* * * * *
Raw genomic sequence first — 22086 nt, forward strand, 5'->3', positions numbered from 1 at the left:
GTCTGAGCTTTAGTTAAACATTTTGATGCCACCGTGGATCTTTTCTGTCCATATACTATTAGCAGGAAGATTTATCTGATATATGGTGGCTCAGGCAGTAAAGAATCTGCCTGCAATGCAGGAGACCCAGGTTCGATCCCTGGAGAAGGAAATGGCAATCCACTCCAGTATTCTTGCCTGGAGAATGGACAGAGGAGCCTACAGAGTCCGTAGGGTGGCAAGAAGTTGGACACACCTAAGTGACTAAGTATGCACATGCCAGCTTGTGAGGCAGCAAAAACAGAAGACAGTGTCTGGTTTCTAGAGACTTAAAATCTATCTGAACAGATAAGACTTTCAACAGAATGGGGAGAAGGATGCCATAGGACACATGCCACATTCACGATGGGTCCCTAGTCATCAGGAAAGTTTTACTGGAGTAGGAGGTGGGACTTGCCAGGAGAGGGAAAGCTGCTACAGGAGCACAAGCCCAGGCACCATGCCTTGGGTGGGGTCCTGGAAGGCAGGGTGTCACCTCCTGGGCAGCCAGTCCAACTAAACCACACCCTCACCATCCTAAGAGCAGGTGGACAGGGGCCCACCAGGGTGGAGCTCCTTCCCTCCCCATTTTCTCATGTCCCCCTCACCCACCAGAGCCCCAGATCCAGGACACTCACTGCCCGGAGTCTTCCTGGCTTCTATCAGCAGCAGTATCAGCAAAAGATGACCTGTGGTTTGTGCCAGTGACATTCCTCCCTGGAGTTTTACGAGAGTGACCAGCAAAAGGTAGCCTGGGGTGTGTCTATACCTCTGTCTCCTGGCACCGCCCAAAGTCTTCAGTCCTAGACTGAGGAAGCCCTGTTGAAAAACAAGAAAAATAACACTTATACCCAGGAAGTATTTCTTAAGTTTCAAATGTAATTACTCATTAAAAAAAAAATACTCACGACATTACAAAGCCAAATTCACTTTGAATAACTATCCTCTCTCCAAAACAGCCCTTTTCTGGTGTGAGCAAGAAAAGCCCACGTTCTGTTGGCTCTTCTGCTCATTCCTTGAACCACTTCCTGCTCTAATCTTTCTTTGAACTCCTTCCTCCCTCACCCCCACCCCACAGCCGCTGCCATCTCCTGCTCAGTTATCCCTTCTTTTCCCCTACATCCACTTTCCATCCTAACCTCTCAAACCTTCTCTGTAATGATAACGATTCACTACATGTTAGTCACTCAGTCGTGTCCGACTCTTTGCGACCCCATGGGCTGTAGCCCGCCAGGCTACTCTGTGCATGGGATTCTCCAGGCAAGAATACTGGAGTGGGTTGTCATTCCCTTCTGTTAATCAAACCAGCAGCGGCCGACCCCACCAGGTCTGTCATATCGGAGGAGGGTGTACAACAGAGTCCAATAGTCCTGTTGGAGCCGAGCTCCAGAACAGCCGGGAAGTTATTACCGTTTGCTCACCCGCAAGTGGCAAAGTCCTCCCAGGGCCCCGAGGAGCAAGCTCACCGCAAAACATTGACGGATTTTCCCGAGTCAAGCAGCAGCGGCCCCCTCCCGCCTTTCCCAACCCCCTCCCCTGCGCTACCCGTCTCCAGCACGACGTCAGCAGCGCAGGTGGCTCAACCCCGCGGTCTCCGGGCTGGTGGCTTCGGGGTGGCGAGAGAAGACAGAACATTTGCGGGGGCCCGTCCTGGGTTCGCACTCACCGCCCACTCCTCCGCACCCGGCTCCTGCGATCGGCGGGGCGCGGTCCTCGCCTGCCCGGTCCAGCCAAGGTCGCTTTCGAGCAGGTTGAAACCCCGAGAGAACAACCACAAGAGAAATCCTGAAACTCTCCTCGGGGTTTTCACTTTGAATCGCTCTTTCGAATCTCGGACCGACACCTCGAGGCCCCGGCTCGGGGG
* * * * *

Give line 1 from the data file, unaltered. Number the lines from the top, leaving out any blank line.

Raw genomic sequence first — 22086 nt, forward strand, 5'->3', positions numbered from 1 at the left: